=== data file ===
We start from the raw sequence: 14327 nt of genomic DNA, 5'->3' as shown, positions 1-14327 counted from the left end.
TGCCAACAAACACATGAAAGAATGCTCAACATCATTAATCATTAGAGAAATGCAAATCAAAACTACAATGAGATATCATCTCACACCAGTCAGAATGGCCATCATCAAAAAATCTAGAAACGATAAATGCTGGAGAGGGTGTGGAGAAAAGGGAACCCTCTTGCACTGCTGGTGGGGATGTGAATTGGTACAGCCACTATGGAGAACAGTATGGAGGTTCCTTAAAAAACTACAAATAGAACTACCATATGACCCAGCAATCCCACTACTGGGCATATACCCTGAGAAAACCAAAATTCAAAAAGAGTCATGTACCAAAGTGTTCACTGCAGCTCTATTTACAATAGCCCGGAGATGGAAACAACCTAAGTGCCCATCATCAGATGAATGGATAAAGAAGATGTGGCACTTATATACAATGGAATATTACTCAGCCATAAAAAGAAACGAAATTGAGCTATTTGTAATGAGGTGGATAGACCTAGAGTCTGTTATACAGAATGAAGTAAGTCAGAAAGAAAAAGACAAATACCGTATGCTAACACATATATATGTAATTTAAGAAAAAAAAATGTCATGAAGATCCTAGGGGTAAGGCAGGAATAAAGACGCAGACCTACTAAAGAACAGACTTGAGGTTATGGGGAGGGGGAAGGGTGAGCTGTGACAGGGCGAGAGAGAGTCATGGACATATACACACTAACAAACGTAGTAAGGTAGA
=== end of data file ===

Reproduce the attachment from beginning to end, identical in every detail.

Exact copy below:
We start from the raw sequence: 14327 nt of genomic DNA, 5'->3' as shown, positions 1-14327 counted from the left end.
TGCCAACAAACACATGAAAGAATGCTCAACATCATTAATCATTAGAGAAATGCAAATCAAAACTACAATGAGATATCATCTCACACCAGTCAGAATGGCCATCATCAAAAAATCTAGAAACGATAAATGCTGGAGAGGGTGTGGAGAAAAGGGAACCCTCTTGCACTGCTGGTGGGGATGTGAATTGGTACAGCCACTATGGAGAACAGTATGGAGGTTCCTTAAAAAACTACAAATAGAACTACCATATGACCCAGCAATCCCACTACTGGGCATATACCCTGAGAAAACCAAAATTCAAAAAGAGTCATGTACCAAAGTGTTCACTGCAGCTCTATTTACAATAGCCCGGAGATGGAAACAACCTAAGTGCCCATCATCAGATGAATGGATAAAGAAGATGTGGCACTTATATACAATGGAATATTACTCAGCCATAAAAAGAAACGAAATTGAGCTATTTGTAATGAGGTGGATAGACCTAGAGTCTGTTATACAGAATGAAGTAAGTCAGAAAGAAAAAGACAAATACCGTATGCTAACACATATATATGTAATTTAAGAAAAAAAAATGTCATGAAGATCCTAGGGGTAAGGCAGGAATAAAGACGCAGACCTACTAAAGAACAGACTTGAGGTTATGGGGAGGGGGAAGGGTGAGCTGTGACAGGGCGAGAGAGAGTCATGGACATATACACACTAACAAACGTAGTAAGGTAGA